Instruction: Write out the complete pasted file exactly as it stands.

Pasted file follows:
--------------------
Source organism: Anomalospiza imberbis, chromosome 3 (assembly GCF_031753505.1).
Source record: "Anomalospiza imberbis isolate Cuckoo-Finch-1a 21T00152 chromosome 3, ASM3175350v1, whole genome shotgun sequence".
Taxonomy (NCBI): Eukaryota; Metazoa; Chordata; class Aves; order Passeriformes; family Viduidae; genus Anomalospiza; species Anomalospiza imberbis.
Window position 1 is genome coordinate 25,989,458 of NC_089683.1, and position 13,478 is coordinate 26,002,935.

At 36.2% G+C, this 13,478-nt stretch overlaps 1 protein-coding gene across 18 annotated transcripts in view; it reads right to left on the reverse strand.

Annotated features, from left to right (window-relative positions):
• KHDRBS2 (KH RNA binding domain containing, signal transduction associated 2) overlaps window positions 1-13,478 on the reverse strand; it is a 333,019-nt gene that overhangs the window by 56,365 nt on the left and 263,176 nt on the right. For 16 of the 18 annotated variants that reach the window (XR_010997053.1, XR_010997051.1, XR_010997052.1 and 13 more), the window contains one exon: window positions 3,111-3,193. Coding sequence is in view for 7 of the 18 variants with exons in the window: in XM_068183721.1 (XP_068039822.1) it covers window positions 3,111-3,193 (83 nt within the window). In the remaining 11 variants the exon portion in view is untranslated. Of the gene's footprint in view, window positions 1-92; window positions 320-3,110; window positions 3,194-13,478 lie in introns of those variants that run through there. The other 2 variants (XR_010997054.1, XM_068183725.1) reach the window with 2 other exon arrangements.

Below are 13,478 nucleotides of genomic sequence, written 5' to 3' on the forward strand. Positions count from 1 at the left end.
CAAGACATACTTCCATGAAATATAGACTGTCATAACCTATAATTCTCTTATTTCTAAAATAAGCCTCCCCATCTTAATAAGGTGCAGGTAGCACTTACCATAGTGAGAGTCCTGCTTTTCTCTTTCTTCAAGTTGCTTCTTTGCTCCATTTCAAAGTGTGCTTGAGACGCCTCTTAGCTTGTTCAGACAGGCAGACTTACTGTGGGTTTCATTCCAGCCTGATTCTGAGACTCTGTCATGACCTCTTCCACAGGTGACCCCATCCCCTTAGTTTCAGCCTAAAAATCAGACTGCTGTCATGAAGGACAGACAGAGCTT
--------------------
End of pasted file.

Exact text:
Source organism: Anomalospiza imberbis, chromosome 3 (assembly GCF_031753505.1).
Source record: "Anomalospiza imberbis isolate Cuckoo-Finch-1a 21T00152 chromosome 3, ASM3175350v1, whole genome shotgun sequence".
Taxonomy (NCBI): Eukaryota; Metazoa; Chordata; class Aves; order Passeriformes; family Viduidae; genus Anomalospiza; species Anomalospiza imberbis.
Window position 1 is genome coordinate 25,989,458 of NC_089683.1, and position 13,478 is coordinate 26,002,935.

At 36.2% G+C, this 13,478-nt stretch overlaps 1 protein-coding gene across 18 annotated transcripts in view; it reads right to left on the reverse strand.

Annotated features, from left to right (window-relative positions):
• KHDRBS2 (KH RNA binding domain containing, signal transduction associated 2) overlaps window positions 1-13,478 on the reverse strand; it is a 333,019-nt gene that overhangs the window by 56,365 nt on the left and 263,176 nt on the right. For 16 of the 18 annotated variants that reach the window (XR_010997053.1, XR_010997051.1, XR_010997052.1 and 13 more), the window contains one exon: window positions 3,111-3,193. Coding sequence is in view for 7 of the 18 variants with exons in the window: in XM_068183721.1 (XP_068039822.1) it covers window positions 3,111-3,193 (83 nt within the window). In the remaining 11 variants the exon portion in view is untranslated. Of the gene's footprint in view, window positions 1-92; window positions 320-3,110; window positions 3,194-13,478 lie in introns of those variants that run through there. The other 2 variants (XR_010997054.1, XM_068183725.1) reach the window with 2 other exon arrangements.

Below are 13,478 nucleotides of genomic sequence, written 5' to 3' on the forward strand. Positions count from 1 at the left end.
CAAGACATACTTCCATGAAATATAGACTGTCATAACCTATAATTCTCTTATTTCTAAAATAAGCCTCCCCATCTTAATAAGGTGCAGGTAGCACTTACCATAGTGAGAGTCCTGCTTTTCTCTTTCTTCAAGTTGCTTCTTTGCTCCATTTCAAAGTGTGCTTGAGACGCCTCTTAGCTTGTTCAGACAGGCAGACTTACTGTGGGTTTCATTCCAGCCTGATTCTGAGACTCTGTCATGACCTCTTCCACAGGTGACCCCATCCCCTTAGTTTCAGCCTAAAAATCAGACTGCTGTCATGAAGGACAGACAGAGCTT